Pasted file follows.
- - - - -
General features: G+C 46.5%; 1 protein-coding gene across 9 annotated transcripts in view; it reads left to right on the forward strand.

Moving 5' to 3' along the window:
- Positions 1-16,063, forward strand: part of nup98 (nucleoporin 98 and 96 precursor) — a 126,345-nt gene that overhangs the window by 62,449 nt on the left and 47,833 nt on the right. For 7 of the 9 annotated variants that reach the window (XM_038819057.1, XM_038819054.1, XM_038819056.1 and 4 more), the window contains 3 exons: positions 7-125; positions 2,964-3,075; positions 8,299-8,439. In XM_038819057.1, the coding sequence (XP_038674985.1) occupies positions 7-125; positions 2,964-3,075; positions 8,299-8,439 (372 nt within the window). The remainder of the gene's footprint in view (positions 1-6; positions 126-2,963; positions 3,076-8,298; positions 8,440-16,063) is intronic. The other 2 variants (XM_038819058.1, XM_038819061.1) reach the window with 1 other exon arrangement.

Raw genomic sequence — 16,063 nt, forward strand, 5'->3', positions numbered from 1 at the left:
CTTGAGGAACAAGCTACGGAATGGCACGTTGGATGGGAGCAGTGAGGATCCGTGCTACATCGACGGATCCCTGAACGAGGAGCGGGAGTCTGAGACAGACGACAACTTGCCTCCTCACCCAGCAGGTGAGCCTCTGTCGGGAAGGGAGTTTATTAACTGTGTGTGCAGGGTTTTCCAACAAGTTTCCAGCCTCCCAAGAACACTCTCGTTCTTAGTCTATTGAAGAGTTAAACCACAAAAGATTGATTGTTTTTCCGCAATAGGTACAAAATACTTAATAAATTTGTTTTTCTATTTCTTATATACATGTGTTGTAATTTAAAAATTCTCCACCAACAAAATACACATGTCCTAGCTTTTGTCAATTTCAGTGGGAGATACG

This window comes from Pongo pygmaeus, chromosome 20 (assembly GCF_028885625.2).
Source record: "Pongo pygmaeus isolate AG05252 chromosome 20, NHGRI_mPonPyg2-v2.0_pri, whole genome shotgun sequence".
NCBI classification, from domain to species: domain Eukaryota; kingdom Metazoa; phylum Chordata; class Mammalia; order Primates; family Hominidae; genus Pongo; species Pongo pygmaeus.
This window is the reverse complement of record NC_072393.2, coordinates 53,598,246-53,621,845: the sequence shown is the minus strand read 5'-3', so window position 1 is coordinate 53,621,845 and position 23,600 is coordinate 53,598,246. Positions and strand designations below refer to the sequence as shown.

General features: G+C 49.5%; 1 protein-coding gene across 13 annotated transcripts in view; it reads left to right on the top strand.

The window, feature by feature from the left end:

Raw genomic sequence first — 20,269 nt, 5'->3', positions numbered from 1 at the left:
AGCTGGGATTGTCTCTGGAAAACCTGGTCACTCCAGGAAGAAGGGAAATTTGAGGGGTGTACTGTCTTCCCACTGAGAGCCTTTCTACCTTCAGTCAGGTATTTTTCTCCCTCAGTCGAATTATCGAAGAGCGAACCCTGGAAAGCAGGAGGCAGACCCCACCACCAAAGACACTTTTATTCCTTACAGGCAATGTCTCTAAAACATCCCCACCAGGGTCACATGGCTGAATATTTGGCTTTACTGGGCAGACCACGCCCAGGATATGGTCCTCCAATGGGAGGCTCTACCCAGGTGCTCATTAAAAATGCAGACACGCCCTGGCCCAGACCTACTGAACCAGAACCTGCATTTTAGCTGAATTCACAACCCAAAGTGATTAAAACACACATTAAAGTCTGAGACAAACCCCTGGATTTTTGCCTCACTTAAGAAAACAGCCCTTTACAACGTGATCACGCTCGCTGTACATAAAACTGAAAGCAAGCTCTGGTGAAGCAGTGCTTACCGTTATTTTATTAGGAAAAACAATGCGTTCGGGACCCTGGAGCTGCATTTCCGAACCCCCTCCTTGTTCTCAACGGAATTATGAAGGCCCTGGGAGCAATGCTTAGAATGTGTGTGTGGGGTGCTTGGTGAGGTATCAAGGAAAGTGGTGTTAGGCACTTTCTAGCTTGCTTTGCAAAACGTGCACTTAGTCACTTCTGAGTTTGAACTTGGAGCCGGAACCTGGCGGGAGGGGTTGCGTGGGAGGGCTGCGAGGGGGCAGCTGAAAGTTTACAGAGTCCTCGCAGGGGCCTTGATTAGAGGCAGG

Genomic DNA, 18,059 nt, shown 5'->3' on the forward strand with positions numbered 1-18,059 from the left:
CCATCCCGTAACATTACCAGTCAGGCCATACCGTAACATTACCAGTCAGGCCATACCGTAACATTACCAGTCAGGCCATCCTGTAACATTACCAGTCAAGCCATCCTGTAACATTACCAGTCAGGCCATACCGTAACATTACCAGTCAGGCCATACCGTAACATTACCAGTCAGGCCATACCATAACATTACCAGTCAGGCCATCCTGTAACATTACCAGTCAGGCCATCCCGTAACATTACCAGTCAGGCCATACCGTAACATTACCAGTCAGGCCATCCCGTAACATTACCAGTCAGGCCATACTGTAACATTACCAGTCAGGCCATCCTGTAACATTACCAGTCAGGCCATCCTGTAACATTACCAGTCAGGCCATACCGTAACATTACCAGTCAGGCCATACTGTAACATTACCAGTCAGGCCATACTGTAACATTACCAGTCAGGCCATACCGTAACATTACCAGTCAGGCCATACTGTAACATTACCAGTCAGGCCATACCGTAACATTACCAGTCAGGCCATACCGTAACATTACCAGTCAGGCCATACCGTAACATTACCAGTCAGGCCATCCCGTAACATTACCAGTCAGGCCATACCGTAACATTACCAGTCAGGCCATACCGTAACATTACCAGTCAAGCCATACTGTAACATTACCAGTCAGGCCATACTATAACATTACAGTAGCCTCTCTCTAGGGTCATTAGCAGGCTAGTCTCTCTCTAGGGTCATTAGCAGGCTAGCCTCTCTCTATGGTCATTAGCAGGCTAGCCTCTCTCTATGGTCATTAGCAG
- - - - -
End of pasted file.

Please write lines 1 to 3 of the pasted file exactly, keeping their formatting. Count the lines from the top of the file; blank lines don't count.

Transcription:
General features: G+C 46.5%; 1 protein-coding gene across 9 annotated transcripts in view; it reads left to right on the forward strand.

Moving 5' to 3' along the window:
- Positions 1-16,063, forward strand: part of nup98 (nucleoporin 98 and 96 precursor) — a 126,345-nt gene that overhangs the window by 62,449 nt on the left and 47,833 nt on the right. For 7 of the 9 annotated variants that reach the window (XM_038819057.1, XM_038819054.1, XM_038819056.1 and 4 more), the window contains 3 exons: positions 7-125; positions 2,964-3,075; positions 8,299-8,439. In XM_038819057.1, the coding sequence (XP_038674985.1) occupies positions 7-125; positions 2,964-3,075; positions 8,299-8,439 (372 nt within the window). The remainder of the gene's footprint in view (positions 1-6; positions 126-2,963; positions 3,076-8,298; positions 8,440-16,063) is intronic. The other 2 variants (XM_038819058.1, XM_038819061.1) reach the window with 1 other exon arrangement.